An early start today up at 4.45am still no water, no showers and no breakfast. We walked a short distance to the dock waiting for our ferry, the Vesteralan to take us on a cruise through the fjords to Hammerfest. The boat was characterized by her bright, cheerful public areas and lounges. Throughout our cruise we enjoyed views from the panorama lounge. Betty was really sea sick, the weather was terrible and the boat was crashing through the waves, rocking sideways, back and forth and seemed to be on an angle. The wind was howling and the seas were very choppy with dark cloudy skies above and lots of rain. We continued to cruise south and the coastal scenery was magnificent with rugged mountains, small islands with rocky outcrops and the small villages near the cliffs edges. The wild weather seemed to enhance the area and remind us of the isolation here.
We disembarked at Hammerfest and rejoined our coach and drove to Alta, which situated at the mouth of the world's richest salmon river for an overnight stay at the Scandic Alta. Pete and I took an optional excursion to the Alta Museum and Rock Carvings. It was like a step back in time to the prehistoric ages. The property is on the Unesco World Heritate List. We had a guided walk on the pathways arranged around the rock carving area. There were fantastic views over the Alta Fjord. The first carvings were found here in autumn 1973 and it is estimated that about 6000 have been so far recognised. The rock carvings were made by hunters and fishermen in the late Stone Age/Early Metal Age between 6200 and 2000 years ago and they provide information and resources of this population. The carvings also depict people, boats, hunting, trapping and fishing scenes as well as people taking part in dances and ritual acts. The museum was very interesting with fishing and ski jumping exhibits.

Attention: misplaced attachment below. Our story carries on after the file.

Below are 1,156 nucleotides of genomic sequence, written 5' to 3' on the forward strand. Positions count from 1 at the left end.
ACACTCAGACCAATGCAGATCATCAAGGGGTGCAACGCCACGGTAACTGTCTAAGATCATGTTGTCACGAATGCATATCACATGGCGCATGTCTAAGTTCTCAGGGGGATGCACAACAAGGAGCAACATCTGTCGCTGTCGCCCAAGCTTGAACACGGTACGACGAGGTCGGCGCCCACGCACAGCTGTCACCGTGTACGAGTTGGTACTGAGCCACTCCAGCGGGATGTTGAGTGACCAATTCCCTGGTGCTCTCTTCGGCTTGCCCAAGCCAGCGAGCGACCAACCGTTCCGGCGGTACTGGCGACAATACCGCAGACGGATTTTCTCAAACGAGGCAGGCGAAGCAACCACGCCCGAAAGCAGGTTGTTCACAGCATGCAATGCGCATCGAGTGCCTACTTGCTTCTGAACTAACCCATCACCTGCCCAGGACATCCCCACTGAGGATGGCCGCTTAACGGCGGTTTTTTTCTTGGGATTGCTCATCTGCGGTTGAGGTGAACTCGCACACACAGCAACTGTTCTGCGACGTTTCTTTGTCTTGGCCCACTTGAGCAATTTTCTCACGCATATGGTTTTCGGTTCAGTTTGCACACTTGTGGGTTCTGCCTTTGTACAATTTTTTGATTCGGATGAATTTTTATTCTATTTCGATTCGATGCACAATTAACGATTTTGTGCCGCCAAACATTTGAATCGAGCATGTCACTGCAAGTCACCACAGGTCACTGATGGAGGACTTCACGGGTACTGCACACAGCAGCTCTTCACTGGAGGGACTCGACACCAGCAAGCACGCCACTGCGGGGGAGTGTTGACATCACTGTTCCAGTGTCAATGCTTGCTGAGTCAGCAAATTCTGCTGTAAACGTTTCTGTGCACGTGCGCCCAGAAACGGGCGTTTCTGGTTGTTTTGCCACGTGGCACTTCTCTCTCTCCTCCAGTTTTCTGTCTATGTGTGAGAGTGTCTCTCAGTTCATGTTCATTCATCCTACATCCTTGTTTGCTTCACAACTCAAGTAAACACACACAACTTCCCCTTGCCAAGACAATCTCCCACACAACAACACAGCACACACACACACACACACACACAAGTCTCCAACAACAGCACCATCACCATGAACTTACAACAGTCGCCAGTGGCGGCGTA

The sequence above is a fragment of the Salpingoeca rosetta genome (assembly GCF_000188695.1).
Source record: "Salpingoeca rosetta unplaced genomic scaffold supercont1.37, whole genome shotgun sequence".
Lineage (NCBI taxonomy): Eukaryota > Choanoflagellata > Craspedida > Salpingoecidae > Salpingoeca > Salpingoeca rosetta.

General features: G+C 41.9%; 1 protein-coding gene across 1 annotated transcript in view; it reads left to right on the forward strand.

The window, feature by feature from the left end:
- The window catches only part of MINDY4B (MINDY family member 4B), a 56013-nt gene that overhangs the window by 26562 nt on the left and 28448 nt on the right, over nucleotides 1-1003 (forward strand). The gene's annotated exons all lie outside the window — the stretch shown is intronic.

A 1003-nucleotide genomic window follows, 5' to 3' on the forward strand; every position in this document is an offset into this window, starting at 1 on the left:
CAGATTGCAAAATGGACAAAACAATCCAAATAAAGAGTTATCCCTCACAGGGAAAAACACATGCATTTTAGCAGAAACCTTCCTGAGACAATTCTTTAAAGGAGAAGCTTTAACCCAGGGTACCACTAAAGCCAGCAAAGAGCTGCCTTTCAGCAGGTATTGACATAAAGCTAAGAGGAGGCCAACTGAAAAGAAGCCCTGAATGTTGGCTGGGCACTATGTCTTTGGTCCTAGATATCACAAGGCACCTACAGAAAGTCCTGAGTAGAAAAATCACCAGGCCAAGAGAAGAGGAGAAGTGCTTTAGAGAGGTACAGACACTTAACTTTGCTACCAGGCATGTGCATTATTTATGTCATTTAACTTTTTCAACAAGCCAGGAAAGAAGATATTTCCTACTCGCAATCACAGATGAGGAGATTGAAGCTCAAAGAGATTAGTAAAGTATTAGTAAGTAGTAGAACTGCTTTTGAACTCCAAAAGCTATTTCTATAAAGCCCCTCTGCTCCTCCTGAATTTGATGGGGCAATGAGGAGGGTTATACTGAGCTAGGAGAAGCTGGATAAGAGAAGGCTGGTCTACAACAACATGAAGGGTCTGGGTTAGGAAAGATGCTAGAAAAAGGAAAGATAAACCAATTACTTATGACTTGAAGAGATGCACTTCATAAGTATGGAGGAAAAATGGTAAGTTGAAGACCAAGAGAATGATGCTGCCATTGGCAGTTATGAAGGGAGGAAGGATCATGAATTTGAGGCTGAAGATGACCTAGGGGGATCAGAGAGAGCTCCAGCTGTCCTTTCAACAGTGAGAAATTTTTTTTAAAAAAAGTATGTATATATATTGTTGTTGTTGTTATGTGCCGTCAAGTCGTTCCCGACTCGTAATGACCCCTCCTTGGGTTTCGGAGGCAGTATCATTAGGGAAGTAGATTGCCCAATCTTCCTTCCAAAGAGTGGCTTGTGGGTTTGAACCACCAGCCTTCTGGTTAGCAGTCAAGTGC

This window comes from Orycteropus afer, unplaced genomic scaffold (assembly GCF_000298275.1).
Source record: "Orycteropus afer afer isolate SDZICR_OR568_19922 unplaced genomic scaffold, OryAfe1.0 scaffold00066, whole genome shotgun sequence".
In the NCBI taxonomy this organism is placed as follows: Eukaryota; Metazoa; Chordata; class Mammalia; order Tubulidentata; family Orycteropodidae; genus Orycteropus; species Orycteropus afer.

Another interesting exhibit was the Pipisteinen which was the first rock carving discovered in 1950 by Fredrick Falsen whilst potato ploughing.
During World War 11 the German battleship Tirpitz used the Kafjorden, an arm of Altafjorden, as a harbour and was damaged here by attacking Allied warplanes. The town Alta was seriously destroyed by fire destroyed near the end of the World War II.
Back to our hotel for a buffet dinner. Outside our hotel there was a beautiful church known as the Northern Light Cathedral. Built in 2012 this church is a titanium-clad sculpture evoking the spirit of the Northern Lights and capturing the unique light found in Alta throughout the year. The interior was beautiful with an eye catching modern 4.3 metre high bronze Christ by Danish artist Peter Brandes. There was also a monument to Kristian Birkeland who best remembered as the person whose theories of atmospheric electric currents elucidated the nature of the aurora borealis.